Drift Away to Blue Sky Black Death’s Glaciers

bsbd glaciers

There something wonderfully amorphous about Blue Sky Black Death. The homies never stop working, and it is never the same old shit. One moment they’re dropping some hard-hitting beats with one of rap’s up and coming stars, the next they feel like sweeping you away into post-rock ambient haze. Few musicians stray outside of their own boundaries; Blue Sky Black Death asks which one are left to break. Maybe that’s why they’re one of the most exciting acts on the West Coast.

Their fourth LP, Glaciers, came out a month ago and already (pardon the pun) has made waves for shoegazers everywhere. An ambitious record, both the format and style are decidedly noncommercial. Five tracks, spread out over sixty minutes, might be the finest articulation of electronic shoegaze music in the past few years. At times the listener drifts into the empty cold of trip hop, in others, a symphonic euphoric elation. Listen to ‘II,’ a track which oscillates between a meditative trance and a joyous exaltation over eleven minutes. Whether you want to listen actively or put the record on in the background, Glaciers is great in both respects. Check out the soundcloud stream above and go their bandcamp, where, if you’re lucky, you might snag one of the first vinyl pressings of this excellent record.

Alec Rojas

November 19, 2013 / By

BASECAMP Seduces with “Emmanuel”

BASECAMP "Emmanuel"

Let’s face it – electronic R&B is here to stay. Be it the sad-eyed, inventive crooning of James Blake or the drug-addled sexuality of The Weeknd, producers everywhere are slowing down the beats per minute and tugging harder on your heart strings with every line. In between glitches and pops, ass-shaking low end, and cooing vocals lies the enchanting romantic music of 2013.

The young production trio of Aaron Miller, Aaron C. Harmon, and Jordan Reyes formed BASECAMP earlier this year. The Nashville production group bring something different from their hometown, but there is a sense of real musicality. “Emmanuel” was their first single, coming out a few months ago, and has been met with almost universal acclaim. It’s easy to see why. The bass line rumbles along, a falsetto melody line that twinges between timbres leads you through the disparate aural forces. A complete pop song, affected and affectionate all at once.

Alec Rojas

November 7, 2013 / By

Nylo covers “Blurred Lines” to astonishing results

nylo indigo summer

Los Angeles bubbles like a musical cauldron. Sometimes it needs to boil over for a musician to really be discovered. 23-year-old singer/songwriter Nylo has been steadily rising, leaving Texas to become a session musician and industry songwriter. Now she’s decided though to focus on her own career, putting out a sparkling EP right in the vein of the electro-hip-hop-R&B that dominates the musical zeitgeist.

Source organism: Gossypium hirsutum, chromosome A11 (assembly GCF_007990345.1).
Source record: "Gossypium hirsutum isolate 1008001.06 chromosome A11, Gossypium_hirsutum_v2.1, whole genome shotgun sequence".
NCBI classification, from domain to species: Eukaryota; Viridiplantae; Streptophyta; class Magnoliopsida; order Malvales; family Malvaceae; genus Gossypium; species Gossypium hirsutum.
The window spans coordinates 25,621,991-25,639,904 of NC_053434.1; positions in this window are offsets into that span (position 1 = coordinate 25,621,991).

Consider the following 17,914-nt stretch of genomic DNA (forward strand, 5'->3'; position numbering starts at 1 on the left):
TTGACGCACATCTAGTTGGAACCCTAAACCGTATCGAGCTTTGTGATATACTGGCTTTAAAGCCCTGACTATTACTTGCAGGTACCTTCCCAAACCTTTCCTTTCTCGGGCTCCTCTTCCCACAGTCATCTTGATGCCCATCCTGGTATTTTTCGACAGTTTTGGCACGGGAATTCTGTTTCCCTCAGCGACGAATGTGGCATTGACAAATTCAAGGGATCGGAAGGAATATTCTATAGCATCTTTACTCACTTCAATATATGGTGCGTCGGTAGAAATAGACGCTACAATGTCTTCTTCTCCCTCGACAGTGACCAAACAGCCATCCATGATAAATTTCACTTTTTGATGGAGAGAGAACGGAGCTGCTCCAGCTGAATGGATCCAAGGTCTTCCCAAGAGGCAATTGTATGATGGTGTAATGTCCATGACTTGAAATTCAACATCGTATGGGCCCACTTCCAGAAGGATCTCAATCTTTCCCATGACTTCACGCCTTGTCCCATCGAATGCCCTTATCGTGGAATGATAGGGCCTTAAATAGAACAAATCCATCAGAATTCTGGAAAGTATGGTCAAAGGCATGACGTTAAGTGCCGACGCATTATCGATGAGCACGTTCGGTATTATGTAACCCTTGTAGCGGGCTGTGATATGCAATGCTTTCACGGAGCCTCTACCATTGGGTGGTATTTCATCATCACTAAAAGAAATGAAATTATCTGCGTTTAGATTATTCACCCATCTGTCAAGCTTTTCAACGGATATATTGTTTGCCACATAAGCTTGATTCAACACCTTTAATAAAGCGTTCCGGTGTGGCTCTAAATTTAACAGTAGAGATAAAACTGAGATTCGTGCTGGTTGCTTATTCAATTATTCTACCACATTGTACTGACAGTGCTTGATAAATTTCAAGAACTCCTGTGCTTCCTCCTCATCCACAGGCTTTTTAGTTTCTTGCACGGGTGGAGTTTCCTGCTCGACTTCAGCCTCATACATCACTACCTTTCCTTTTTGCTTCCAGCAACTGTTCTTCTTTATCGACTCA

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Alec Rojas

October 2, 2013 / By

Control Two at Once in ‘Brothers: A Tale of Two Sons’


Puzzle games, for me, always seem to be on the forefront of game design. Like Bobby wrote a couple of weeks ago, sometimes game design can feel turgid, rote, and, frankly, uninspired. So many stories lack, emotional depth or attempt to put a real feeling inside you. I mean how many different times do I need to run around with a gun or hack and slash through a dungeon to get loot or save a princess?

Brothers: A Tale of Two Sons feels different right off the bat. This new release on Xbox and PS3 is about two brothers looking for a lifesaving ingredient in a beautiful fairy tale world. Josef Fares, a Swedish film director, linked with Starbreeze Studios to give the game a cinematic sweep.

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Alec Rojas

September 17, 2013 / By

The Weeknd Remixes Lorde’s “Royals”

Catchy, vibrant, and irrepressible, “Royals” has become one of the sneaky hits of the summer. 16-year-old New Zealander Lorde released The Love Club EP earlier in the year, and this track the centerpiece. Signed as a 12-year-old, somehow “Royals” reaches a depth of societal reflection far beyond her years. The song pokes fun at the rampant love of luxuries and status symbols in modern pop culture. Coyly teasing from the sidelines, she pokes fun at the double standards of those who “show off” the Maybachs and Cristal they could never afford. All, of course, for the sake of looking cool.

Leave it to the Weeknd to kick it up a notch. Massive reverb syncs with Tesfaye’s additional vocals, taking the loungey vibe up to a snazzier, seductive level. The track escalates from the reflective roots into a echo filled banger, constantly looking back at itself. All of a sudden the music does more than complement the song. The echoes and croons create a delightful excess of musicality, revealing the budding evolution of a young singer.


Alec Rojas

September 9, 2013 / By